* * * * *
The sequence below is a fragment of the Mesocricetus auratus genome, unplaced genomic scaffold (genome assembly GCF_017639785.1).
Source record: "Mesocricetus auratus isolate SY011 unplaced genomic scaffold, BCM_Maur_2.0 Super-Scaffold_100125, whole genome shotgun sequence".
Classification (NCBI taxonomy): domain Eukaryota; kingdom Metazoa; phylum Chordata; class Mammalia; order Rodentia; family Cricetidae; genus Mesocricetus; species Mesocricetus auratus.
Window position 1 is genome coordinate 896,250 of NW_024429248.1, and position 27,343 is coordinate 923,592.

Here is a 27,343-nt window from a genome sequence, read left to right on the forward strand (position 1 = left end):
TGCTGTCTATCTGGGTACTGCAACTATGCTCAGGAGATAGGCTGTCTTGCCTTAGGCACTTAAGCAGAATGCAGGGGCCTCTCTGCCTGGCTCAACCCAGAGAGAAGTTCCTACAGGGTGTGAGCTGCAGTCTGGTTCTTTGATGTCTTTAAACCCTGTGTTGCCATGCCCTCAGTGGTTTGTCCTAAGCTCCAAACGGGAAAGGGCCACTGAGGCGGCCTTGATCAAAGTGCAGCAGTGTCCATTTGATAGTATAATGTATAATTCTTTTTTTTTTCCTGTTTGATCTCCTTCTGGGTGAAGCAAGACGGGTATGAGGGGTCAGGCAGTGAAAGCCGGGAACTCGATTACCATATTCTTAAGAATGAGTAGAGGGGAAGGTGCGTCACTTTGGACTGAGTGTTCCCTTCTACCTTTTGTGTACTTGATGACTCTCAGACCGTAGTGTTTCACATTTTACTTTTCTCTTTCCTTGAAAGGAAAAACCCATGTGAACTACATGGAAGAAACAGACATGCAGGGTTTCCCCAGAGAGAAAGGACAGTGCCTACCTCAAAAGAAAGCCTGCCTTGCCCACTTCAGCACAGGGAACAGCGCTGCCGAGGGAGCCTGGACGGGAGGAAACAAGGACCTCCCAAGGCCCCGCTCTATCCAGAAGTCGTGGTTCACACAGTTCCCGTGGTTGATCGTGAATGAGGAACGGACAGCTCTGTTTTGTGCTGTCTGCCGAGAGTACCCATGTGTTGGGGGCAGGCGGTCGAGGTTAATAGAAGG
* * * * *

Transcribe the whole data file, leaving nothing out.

The sequence below is a fragment of the Mesocricetus auratus genome, unplaced genomic scaffold (genome assembly GCF_017639785.1).
Source record: "Mesocricetus auratus isolate SY011 unplaced genomic scaffold, BCM_Maur_2.0 Super-Scaffold_100125, whole genome shotgun sequence".
Classification (NCBI taxonomy): domain Eukaryota; kingdom Metazoa; phylum Chordata; class Mammalia; order Rodentia; family Cricetidae; genus Mesocricetus; species Mesocricetus auratus.
Window position 1 is genome coordinate 896,250 of NW_024429248.1, and position 27,343 is coordinate 923,592.

Here is a 27,343-nt window from a genome sequence, read left to right on the forward strand (position 1 = left end):
TGCTGTCTATCTGGGTACTGCAACTATGCTCAGGAGATAGGCTGTCTTGCCTTAGGCACTTAAGCAGAATGCAGGGGCCTCTCTGCCTGGCTCAACCCAGAGAGAAGTTCCTACAGGGTGTGAGCTGCAGTCTGGTTCTTTGATGTCTTTAAACCCTGTGTTGCCATGCCCTCAGTGGTTTGTCCTAAGCTCCAAACGGGAAAGGGCCACTGAGGCGGCCTTGATCAAAGTGCAGCAGTGTCCATTTGATAGTATAATGTATAATTCTTTTTTTTTTCCTGTTTGATCTCCTTCTGGGTGAAGCAAGACGGGTATGAGGGGTCAGGCAGTGAAAGCCGGGAACTCGATTACCATATTCTTAAGAATGAGTAGAGGGGAAGGTGCGTCACTTTGGACTGAGTGTTCCCTTCTACCTTTTGTGTACTTGATGACTCTCAGACCGTAGTGTTTCACATTTTACTTTTCTCTTTCCTTGAAAGGAAAAACCCATGTGAACTACATGGAAGAAACAGACATGCAGGGTTTCCCCAGAGAGAAAGGACAGTGCCTACCTCAAAAGAAAGCCTGCCTTGCCCACTTCAGCACAGGGAACAGCGCTGCCGAGGGAGCCTGGACGGGAGGAAACAAGGACCTCCCAAGGCCCCGCTCTATCCAGAAGTCGTGGTTCACACAGTTCCCGTGGTTGATCGTGAATGAGGAACGGACAGCTCTGTTTTGTGCTGTCTGCCGAGAGTACCCATGTGTTGGGGGCAGGCGGTCGAGGTTAATAGAAGG